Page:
Political reporters love a gaffe – another person’s gaffe that is.
In an occupation where some questions make no sense and several takes are required before the TV reporter gets their “piece-to-camera” correct, there is a heaving bias towards the sensationalising of a political misstep.
Yesterday’s TV news services highlighted Jay Weatherill’s “meaningful” when he meant meaningless and Steven Marshall’s “landowners” when he meant landlord.
In both cases, we know what they meant; which is why the TV reporter’s assumption that it’s a gaffe is itself wrong.
In politics, the gaffe came to prominence in the early 1980s when CNN’s Crossfire interviewer, Michael Kinsley, regularly tripped up politicians.
Writing for Time Magazine in 1988, Kinsley described the gaffe thus: “A gaffe is when a politician tells the truth – some obvious truth he isn’t supposed to say.”
A word stumble is therefore not a gaffe; nor is it of any importance in the context of political campaigning. It’s just an easy TV shot.
Political leaders are far more forgiving of reporter’s gaffes; the inane questions, wrong assumptions, an incorrect chronology of key events.
FIVEaa brekkie presenter David Penberthy put a question to Steven Marshall this morning where he claimed the Premier had attacked the Liberal leader’s credibility AFTER the “landowner” word stumble.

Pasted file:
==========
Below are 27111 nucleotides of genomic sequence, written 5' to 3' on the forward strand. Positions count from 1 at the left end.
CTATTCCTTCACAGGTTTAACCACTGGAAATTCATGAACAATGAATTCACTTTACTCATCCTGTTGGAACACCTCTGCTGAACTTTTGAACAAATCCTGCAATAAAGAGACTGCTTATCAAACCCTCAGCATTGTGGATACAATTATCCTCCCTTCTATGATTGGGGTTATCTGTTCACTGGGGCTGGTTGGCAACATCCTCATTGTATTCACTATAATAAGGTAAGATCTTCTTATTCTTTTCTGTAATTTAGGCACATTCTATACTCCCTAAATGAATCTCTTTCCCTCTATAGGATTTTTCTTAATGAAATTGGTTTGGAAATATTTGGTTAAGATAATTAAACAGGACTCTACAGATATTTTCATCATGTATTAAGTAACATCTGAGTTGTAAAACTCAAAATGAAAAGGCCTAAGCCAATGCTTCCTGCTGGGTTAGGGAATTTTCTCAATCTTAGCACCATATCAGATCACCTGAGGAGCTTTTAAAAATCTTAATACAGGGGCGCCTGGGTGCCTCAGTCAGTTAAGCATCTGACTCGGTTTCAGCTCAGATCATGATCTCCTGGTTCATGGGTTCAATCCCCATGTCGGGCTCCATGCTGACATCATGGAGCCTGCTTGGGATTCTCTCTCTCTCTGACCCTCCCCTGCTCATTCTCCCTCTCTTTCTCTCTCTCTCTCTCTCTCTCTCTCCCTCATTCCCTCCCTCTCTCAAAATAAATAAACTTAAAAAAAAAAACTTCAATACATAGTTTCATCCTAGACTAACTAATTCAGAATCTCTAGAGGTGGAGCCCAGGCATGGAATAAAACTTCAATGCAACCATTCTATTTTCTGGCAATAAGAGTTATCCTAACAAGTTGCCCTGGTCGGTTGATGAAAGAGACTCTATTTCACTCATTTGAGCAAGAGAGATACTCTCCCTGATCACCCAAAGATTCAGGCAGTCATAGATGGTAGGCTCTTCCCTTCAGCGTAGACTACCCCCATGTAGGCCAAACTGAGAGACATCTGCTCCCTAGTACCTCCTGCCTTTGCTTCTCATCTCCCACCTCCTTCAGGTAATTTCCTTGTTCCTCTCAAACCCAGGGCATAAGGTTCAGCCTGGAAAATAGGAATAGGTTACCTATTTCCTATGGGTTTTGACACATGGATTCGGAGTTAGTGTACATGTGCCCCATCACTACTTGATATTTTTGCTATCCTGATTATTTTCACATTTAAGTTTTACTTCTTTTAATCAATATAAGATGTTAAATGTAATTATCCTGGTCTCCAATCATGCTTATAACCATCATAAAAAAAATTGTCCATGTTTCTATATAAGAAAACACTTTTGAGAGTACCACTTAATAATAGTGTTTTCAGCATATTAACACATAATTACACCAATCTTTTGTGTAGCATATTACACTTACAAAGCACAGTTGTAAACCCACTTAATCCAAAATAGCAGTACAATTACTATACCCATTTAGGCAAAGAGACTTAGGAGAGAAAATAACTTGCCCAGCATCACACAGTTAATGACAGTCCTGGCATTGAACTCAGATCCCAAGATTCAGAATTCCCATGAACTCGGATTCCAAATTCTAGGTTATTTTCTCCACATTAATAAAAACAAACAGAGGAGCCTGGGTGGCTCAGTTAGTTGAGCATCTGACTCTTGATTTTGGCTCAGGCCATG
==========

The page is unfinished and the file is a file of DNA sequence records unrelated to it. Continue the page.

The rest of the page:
Marshall politely pointed out that the order of events was, in fact, the reverse.
Penbo happily moved on.
He did, however, turn to a hypothetical question, that of how the respective leaders would handle a hung parliament.
The question also arose yesterday when one TV reporter chased Marshall out of a building to get an answer to the hypothetical.
ABC Radio’s Matt and Dave dived into the same pond this morning.
Both leaders gave the expected response – they want to win outright.
The hypothetical is a nonsense.
With three incumbent independents – Bob Such, Geoff Brock and Don Pegler – along with solidly rated independent candidates Gary Johanson and Kris Hanna, there are more than 100 hypothetical outcomes.
It only becomes relevant if either leader can’t form a majority government and that can’t happen until after March 15.
Back to matters of substance, however, and the various radio appearances by both leaders show a clear ideological difference for voters to choose between.
“The state’s performance has always involved government stepping up,” Jay Weatherill said today.
Steven Marshall’s campaign constantly refers to a “business-led recovery”.
It’s a choice the voters can make – and they won’t be considering any minor verbal slip ups.
Finally, the Premier may have lost a few votes among his own supporters yesterday when he called a second press conference to lash out at Marshall’s proposed cuts to land tax.
“He’s just looking after his mates, the big end of town,” Weatherill said.
The cuts will benefit people who themselves or through their partner, own a property other than their residence.
Parliament’s 2013 Register of Member’s Interests shows the list of “Marshall’s mates” includes these sitting Labor MPs: Zoe Bettison, Leon Bignell, Lyn Breuer, Susan Close, Pat Conlon, Robyn Geraghty, John Hill, Tom Koutsantonis, Michael O’Brien, Grace Portolesi, Gay Thompson and Leesa Vlahos.
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